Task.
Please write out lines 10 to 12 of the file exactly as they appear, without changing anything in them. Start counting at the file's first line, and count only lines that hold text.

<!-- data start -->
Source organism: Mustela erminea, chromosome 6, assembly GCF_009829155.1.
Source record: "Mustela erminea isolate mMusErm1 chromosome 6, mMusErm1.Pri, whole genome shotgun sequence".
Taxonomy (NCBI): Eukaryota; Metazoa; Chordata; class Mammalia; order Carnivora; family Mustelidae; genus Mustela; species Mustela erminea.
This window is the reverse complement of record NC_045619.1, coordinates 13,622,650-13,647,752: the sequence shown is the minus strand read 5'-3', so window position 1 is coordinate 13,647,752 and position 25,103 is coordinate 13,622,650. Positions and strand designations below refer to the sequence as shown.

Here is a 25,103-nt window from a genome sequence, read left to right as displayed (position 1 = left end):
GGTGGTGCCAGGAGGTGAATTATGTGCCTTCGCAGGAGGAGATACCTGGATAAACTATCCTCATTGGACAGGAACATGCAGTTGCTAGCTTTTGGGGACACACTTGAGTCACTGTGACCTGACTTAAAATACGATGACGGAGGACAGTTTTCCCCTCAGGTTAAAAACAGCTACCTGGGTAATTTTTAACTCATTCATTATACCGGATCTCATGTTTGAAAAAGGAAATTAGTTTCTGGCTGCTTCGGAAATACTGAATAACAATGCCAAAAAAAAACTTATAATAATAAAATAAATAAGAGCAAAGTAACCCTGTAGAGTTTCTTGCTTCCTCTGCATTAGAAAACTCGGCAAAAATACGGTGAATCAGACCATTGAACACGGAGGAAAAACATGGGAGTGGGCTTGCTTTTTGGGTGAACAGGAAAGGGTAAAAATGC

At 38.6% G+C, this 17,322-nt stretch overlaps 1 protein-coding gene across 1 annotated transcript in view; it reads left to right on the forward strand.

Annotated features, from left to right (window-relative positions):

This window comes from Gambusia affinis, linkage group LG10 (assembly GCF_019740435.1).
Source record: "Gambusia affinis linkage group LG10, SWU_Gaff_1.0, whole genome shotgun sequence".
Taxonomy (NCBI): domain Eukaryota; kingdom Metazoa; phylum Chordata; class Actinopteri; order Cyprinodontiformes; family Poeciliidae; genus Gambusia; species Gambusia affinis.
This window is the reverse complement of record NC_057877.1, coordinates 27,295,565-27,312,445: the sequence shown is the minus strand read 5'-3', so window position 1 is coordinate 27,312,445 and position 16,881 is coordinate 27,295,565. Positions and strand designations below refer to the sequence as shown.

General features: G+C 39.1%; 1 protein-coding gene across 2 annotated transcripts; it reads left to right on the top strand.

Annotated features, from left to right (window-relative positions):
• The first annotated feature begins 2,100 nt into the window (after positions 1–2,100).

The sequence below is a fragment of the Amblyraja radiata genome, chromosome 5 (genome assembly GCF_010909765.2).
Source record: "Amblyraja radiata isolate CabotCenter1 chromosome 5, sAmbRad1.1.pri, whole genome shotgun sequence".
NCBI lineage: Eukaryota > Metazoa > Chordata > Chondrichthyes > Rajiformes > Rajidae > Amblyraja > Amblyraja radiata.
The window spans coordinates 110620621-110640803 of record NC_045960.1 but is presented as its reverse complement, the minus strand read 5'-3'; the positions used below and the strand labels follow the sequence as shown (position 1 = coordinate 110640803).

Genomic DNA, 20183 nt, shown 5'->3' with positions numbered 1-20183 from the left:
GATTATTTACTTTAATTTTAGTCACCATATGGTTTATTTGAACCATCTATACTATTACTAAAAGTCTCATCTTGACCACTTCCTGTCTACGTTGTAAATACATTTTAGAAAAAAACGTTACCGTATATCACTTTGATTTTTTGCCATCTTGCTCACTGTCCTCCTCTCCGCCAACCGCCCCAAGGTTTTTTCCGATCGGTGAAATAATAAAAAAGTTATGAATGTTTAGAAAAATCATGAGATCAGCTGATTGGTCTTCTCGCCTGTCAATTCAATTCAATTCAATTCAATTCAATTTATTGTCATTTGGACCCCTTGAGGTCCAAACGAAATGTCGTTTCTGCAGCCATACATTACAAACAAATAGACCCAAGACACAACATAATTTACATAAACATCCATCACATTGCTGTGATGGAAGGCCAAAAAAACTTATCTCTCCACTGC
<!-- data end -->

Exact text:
Source record: "Gambusia affinis linkage group LG10, SWU_Gaff_1.0, whole genome shotgun sequence".
Taxonomy (NCBI): domain Eukaryota; kingdom Metazoa; phylum Chordata; class Actinopteri; order Cyprinodontiformes; family Poeciliidae; genus Gambusia; species Gambusia affinis.
This window is the reverse complement of record NC_057877.1, coordinates 27,295,565-27,312,445: the sequence shown is the minus strand read 5'-3', so window position 1 is coordinate 27,312,445 and position 16,881 is coordinate 27,295,565. Positions and strand designations below refer to the sequence as shown.